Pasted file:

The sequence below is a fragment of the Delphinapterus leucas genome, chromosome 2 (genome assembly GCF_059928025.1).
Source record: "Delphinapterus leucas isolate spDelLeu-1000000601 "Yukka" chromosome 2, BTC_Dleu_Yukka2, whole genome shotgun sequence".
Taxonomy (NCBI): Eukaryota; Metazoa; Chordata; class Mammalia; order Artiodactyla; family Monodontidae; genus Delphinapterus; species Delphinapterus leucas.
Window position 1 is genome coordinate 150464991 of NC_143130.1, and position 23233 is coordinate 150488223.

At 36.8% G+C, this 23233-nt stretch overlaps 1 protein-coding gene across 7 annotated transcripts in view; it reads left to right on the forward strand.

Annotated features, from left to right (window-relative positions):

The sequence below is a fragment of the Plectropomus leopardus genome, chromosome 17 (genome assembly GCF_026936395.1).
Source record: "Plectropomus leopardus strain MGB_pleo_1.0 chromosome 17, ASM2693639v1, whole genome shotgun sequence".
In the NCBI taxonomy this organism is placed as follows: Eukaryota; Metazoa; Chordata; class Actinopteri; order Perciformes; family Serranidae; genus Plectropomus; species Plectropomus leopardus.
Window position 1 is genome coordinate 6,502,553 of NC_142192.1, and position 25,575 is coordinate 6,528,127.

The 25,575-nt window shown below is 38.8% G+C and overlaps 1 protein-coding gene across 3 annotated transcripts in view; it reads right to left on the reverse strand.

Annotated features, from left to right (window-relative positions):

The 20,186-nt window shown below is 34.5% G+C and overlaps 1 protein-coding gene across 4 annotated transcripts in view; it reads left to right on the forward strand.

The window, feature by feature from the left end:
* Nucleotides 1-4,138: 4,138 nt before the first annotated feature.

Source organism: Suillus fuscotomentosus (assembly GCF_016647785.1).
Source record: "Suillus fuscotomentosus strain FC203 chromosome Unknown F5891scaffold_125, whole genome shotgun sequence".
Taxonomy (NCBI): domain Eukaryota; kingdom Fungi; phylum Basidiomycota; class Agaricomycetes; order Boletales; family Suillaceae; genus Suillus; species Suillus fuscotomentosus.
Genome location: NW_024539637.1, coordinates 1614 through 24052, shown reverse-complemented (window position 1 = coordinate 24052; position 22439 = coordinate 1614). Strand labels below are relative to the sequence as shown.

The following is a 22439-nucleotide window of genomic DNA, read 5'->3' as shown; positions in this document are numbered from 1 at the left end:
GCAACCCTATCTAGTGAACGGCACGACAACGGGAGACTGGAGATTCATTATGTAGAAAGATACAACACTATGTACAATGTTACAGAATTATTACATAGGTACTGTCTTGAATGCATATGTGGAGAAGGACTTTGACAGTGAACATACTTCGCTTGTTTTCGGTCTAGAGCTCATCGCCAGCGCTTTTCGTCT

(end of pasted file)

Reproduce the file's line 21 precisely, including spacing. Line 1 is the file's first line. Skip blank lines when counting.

GCAACCCTATCTAGTGAACGGCACGACAACGGGAGACTGGAGATTCATTATGTAGAAAGATACAACACTATGTACAATGTTACAGAATTATTACATAGGTACTGTCTTGAATGCATATGTGGAGAAGGACTTTGACAGTGAACATACTTCGCTTGTTTTCGGTCTAGAGCTCATCGCCAGCGCTTTTCGTCT